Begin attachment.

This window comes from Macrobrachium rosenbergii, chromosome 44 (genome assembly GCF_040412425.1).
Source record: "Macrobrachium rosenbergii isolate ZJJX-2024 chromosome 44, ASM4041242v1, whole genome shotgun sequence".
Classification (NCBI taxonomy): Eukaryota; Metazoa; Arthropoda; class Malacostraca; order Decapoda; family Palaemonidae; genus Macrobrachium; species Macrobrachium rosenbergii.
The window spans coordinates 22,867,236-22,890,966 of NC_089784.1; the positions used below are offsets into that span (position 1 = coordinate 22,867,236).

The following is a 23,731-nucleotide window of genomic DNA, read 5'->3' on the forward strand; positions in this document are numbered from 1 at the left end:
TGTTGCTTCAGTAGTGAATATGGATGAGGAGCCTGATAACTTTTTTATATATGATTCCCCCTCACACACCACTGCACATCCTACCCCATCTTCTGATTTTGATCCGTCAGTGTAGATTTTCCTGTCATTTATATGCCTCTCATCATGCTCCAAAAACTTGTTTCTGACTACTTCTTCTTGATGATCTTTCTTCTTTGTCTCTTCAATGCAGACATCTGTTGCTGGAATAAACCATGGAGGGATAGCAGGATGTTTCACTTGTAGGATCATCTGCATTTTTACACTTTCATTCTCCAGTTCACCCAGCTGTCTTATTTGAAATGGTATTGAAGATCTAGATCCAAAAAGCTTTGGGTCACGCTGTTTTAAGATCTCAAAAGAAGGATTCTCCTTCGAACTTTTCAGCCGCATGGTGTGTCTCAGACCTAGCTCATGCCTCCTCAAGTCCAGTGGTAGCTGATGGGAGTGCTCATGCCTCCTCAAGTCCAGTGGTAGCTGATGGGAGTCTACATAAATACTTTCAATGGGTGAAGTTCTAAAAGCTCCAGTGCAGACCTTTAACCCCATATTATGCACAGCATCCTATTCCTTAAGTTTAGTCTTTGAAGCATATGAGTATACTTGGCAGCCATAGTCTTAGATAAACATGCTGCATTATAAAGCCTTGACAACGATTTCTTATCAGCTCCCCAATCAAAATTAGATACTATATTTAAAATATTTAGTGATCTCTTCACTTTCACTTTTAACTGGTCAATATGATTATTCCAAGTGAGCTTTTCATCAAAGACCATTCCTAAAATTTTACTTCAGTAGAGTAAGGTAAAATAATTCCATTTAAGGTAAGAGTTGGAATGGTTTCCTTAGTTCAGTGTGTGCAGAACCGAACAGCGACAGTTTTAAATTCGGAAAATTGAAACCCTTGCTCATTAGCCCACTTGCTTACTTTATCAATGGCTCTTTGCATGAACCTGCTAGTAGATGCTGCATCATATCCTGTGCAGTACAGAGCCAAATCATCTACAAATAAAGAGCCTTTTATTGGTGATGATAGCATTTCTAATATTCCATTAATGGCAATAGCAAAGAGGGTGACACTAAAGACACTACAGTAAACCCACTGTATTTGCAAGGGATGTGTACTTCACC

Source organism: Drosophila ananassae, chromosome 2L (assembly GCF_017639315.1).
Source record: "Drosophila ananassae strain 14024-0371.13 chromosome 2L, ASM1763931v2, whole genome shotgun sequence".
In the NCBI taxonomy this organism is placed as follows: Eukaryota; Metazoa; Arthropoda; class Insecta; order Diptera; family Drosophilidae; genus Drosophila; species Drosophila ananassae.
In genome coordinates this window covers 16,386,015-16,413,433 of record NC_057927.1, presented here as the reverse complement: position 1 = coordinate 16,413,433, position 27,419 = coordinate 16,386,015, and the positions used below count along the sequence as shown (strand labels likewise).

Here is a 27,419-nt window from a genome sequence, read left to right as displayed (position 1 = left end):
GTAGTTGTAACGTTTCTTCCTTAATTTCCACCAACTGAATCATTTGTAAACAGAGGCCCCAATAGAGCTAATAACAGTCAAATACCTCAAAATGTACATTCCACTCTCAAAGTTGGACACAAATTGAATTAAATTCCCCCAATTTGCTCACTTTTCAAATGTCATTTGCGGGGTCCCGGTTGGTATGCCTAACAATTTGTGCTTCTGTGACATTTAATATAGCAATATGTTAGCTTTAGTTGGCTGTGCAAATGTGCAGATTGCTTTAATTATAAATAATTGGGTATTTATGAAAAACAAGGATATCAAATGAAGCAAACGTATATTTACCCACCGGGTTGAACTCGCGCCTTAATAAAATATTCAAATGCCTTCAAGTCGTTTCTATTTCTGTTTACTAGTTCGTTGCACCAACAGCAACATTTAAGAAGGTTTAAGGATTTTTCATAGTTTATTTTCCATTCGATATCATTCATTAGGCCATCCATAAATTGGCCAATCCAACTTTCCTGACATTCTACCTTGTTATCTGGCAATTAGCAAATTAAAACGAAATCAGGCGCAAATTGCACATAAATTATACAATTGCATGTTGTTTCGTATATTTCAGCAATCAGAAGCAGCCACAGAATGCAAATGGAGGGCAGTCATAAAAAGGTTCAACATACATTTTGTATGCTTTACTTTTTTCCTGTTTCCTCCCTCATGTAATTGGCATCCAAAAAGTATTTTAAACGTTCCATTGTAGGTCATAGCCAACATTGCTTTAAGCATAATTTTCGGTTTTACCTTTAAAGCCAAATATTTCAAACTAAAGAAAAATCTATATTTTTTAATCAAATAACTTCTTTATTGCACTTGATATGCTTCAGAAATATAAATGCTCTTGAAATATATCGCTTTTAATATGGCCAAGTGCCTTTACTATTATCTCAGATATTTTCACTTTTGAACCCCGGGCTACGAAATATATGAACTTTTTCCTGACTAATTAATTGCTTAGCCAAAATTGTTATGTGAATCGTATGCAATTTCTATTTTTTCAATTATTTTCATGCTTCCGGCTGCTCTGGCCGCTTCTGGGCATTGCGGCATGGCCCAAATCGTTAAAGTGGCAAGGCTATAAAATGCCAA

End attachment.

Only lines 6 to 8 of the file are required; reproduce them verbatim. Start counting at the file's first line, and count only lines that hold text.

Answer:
TGTTGCTTCAGTAGTGAATATGGATGAGGAGCCTGATAACTTTTTTATATATGATTCCCCCTCACACACCACTGCACATCCTACCCCATCTTCTGATTTTGATCCGTCAGTGTAGATTTTCCTGTCATTTATATGCCTCTCATCATGCTCCAAAAACTTGTTTCTGACTACTTCTTCTTGATGATCTTTCTTCTTTGTCTCTTCAATGCAGACATCTGTTGCTGGAATAAACCATGGAGGGATAGCAGGATGTTTCACTTGTAGGATCATCTGCATTTTTACACTTTCATTCTCCAGTTCACCCAGCTGTCTTATTTGAAATGGTATTGAAGATCTAGATCCAAAAAGCTTTGGGTCACGCTGTTTTAAGATCTCAAAAGAAGGATTCTCCTTCGAACTTTTCAGCCGCATGGTGTGTCTCAGACCTAGCTCATGCCTCCTCAAGTCCAGTGGTAGCTGATGGGAGTGCTCATGCCTCCTCAAGTCCAGTGGTAGCTGATGGGAGTCTACATAAATACTTTCAATGGGTGAAGTTCTAAAAGCTCCAGTGCAGACCTTTAACCCCATATTATGCACAGCATCCTATTCCTTAAGTTTAGTCTTTGAAGCATATGAGTATACTTGGCAGCCATAGTCTTAGATAAACATGCTGCATTATAAAGCCTTGACAACGATTTCTTATCAGCTCCCCAATCAAAATTAGATACTATATTTAAAATATTTAGTGATCTCTTCACTTTCACTTTTAACTGGTCAATATGATTATTCCAAGTGAGCTTTTCATCAAAGACCATTCCTAAAATTTTACTTCAGTAGAGTAAGGTAAAATAATTCCATTTAAGGTAAGAGTTGGAATGGTTTCCTTAGTTCAGTGTGTGCAGAACCGAACAGCGACAGTTTTAAATTCGGAAAATTGAAACCCTTGCTCATTAGCCCACTTGCTTACTTTATCAATGGCTCTTTGCATGAACCTGCTAGTAGATGCTGCATCATATCCTGTGCAGTACAGAGCCAAATCATCTACAAATAAAGAGCCTTTTATTGGTGATGATAGCATTTCTAATATTCCATTAATGGCAATAGCAAAGAGGGTGACACTAAAGACACTACAGTAAACCCACTGTATTTGCAAGGGATGTGTACTTCACC

Source organism: Drosophila ananassae, chromosome 2L (assembly GCF_017639315.1).
Source record: "Drosophila ananassae strain 14024-0371.13 chromosome 2L, ASM1763931v2, whole genome shotgun sequence".